True the golden era of glam rock, The Darkness blur the lines of gender, so did joining a band in touch with its feminine side make Emily feel a little more at home? “I’d like to think so”, replies Dan. “We’re not some fierce, swinging bunch of fighting lads you know. I’d like to think we’re far more cosmopolitan than that.” Here is where The Darkness’ nucleus can be found. Sure, their subject matter is absurdly promiscuous cock-rock, but scratch under the surface and you’ll find a true slice of English gentry.
Dan affirms that the fruit of all this labour is the band’s heaviest record to date, where even the crushing riffs of Barbarian are regarded as folk. “For this album you have riffs fighting for the same space. Any Darkness fan knows that we get board very quickly, so there are no two songs that sound the same. Barbarian is without doubt the slowest track, I’d even say it’s a traditional ballad rather than an out and out rock song.”
Before ‘Last of our Kind’ drops this June, the band have decided to generate some stratospheric hype by touring Ireland’s most exclusive venues. Reportedly making a loss on every single performance, Dan explains that the gigs are a far more than just a warm-up tour.
“We would never really call it that as I feel it would be unfair to our fans that have paid good money to see us. Playing fresh The Darkness material at Whelan’s, especially with a new band member on board, means that we can’t dive straight into playing festivals. We need to get to know each other first,” he says. “This is where the small venues come into their own because Frankie, Justin, Emily or I can hear if somebody is messing up on a certain note or beat.” It’s a move born from experience, one that quartet are already reaping the fruits of.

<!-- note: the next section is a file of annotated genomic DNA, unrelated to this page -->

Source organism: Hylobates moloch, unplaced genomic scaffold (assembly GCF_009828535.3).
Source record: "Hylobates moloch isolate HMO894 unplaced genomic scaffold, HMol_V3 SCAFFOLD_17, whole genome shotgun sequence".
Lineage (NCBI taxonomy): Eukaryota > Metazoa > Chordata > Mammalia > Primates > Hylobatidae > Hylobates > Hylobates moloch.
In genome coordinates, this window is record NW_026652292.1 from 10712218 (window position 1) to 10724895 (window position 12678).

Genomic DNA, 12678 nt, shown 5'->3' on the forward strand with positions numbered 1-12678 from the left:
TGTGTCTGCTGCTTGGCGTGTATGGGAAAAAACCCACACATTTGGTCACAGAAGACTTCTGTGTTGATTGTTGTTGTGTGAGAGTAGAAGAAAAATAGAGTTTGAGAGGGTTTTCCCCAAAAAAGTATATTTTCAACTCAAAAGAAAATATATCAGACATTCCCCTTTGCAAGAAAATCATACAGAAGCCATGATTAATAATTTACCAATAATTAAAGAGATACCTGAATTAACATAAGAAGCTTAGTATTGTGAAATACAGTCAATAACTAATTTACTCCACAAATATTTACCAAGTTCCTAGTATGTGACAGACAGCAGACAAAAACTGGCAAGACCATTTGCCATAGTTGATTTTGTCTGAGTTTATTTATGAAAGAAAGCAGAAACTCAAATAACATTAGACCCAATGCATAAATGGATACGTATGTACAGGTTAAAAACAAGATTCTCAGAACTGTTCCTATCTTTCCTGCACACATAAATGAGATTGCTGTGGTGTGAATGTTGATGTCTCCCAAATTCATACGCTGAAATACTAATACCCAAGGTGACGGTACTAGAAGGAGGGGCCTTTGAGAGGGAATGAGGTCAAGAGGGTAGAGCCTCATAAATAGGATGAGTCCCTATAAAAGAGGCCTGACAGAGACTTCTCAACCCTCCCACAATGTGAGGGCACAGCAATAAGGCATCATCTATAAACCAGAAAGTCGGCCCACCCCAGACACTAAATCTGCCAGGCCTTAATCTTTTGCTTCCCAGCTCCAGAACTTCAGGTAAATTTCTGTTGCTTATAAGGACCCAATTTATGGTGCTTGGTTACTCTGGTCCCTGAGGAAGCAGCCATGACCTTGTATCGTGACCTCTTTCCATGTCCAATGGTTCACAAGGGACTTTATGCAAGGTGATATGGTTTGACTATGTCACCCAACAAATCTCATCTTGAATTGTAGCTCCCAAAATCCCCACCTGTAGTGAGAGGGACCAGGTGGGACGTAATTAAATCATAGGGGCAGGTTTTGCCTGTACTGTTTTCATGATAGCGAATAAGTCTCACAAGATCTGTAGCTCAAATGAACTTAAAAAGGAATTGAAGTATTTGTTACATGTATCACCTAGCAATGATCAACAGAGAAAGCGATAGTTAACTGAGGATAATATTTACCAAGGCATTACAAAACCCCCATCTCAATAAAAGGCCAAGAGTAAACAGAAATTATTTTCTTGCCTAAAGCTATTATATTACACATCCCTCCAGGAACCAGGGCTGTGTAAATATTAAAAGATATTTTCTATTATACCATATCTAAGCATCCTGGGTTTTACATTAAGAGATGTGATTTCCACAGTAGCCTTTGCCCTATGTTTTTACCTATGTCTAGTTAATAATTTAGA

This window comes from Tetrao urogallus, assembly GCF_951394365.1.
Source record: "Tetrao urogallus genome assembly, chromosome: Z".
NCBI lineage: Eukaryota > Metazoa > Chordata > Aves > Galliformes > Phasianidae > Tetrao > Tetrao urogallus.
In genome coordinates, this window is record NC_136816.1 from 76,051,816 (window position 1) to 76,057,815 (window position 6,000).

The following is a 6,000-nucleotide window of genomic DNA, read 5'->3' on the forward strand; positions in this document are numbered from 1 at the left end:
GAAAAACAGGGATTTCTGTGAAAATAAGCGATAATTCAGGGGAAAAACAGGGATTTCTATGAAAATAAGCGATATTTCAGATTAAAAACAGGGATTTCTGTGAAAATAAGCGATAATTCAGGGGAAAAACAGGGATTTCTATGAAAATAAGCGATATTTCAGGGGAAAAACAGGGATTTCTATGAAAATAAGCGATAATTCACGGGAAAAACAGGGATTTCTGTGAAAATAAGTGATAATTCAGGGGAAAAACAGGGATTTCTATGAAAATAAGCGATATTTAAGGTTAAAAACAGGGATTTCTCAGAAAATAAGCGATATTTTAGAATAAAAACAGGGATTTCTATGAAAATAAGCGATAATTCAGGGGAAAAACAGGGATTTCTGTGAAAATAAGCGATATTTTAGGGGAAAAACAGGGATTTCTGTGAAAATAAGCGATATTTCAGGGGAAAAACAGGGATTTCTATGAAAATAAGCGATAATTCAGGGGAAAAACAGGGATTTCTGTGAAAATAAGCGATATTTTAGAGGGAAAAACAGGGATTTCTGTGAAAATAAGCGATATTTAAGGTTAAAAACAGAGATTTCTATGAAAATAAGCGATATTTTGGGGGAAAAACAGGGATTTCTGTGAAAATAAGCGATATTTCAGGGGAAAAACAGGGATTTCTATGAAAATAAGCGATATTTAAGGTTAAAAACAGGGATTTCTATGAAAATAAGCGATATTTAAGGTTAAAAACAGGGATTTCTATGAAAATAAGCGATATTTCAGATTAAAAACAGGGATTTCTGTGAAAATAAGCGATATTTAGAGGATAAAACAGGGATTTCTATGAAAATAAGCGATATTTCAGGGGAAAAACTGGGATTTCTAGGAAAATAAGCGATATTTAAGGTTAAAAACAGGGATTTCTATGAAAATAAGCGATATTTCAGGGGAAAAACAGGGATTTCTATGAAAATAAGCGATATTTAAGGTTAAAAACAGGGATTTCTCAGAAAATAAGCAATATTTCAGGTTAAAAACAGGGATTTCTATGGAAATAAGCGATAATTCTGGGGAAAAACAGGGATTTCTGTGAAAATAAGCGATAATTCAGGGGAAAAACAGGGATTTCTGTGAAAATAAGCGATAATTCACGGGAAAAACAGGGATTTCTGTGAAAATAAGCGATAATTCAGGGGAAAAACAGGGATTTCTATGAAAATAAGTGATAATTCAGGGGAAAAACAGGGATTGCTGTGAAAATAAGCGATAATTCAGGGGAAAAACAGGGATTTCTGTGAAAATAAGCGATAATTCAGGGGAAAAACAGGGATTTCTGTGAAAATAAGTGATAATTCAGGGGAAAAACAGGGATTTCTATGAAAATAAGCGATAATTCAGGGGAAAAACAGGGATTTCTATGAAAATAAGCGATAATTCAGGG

“The people are loving the new material. Playing a song for the first time is always an anxious moment, but the crowds love what we’ve played so far. It’s such a relief to get a round of applause after playing a new track,” he says. “Whelan’s last night was absolutely fantastic; I hope the stage in Cork is a little bigger though because we keep falling over each other. It’s taking some getting used to.”
But if there is one thing Dan has had time adjust to, it’s playing alongside his brother Justin. Having jammed together since kids, he agrees that there’s more at work than sheer graft. “I think there’s defiantly an element of telepathy involved – if that’s what you’d like to call it. I guess you spend so much time with someone like Justin that you just bounce off him when performing.”
Dan’s focus is forever shifting, and as I run fresh out of questions, I resort to good old-fashioned chat. “A lot of people see musicians as lazy people who draw the dole. When you are a musician you make serious sacrifices. A lot of great musicians could easily have been doctors or lawyers. We are incredibly intelligent people.
“We slogged it for ten years and there were times in my mid-twenties when I seriously considered packing in music for good. That’s why admire anyone who has the guts to try and make it in this industry,” he comments, before shifting focus once again. “Ten years ago everything changed – artist development stopped as labels didn’t have enough cash to fund it. Record labels want the complete musician to arrive fully packaged at their doorstep. They don’t believe in nurturing talent anymore.” It’s a concern for all contemporary musicians, but Dan is convinced that he would have been lured into the world of music regardless of the generation he was born into.
“If we were born in our parents time, I think we’d sound like Neil Young or Credence Clearwater Revival – something like that. But there are so many possible variables. We may have gravitated away from rock and became the male Bananarama, who knows? One certainty is that I would definitely have been involved in music.”
If Dan is known for one thing other than face melting guitar solos, it’s his fine collection of Thin Lizzy t-shirts, so what variation can we expect for the band’s Lee Side appearance? “You might see me without a Thin Lizzy t-shirt on this tour. I bought a tonne of them when we started selling records has but the collection’s since diminished. It’s funny – the less I wear my Thin Lizzy t-shirt, the more [our bassist] Frankie looks like Phil Lynott.”
The Darkness’ fourth album ‘Last of our Kind’ is available on all formats from June 1st.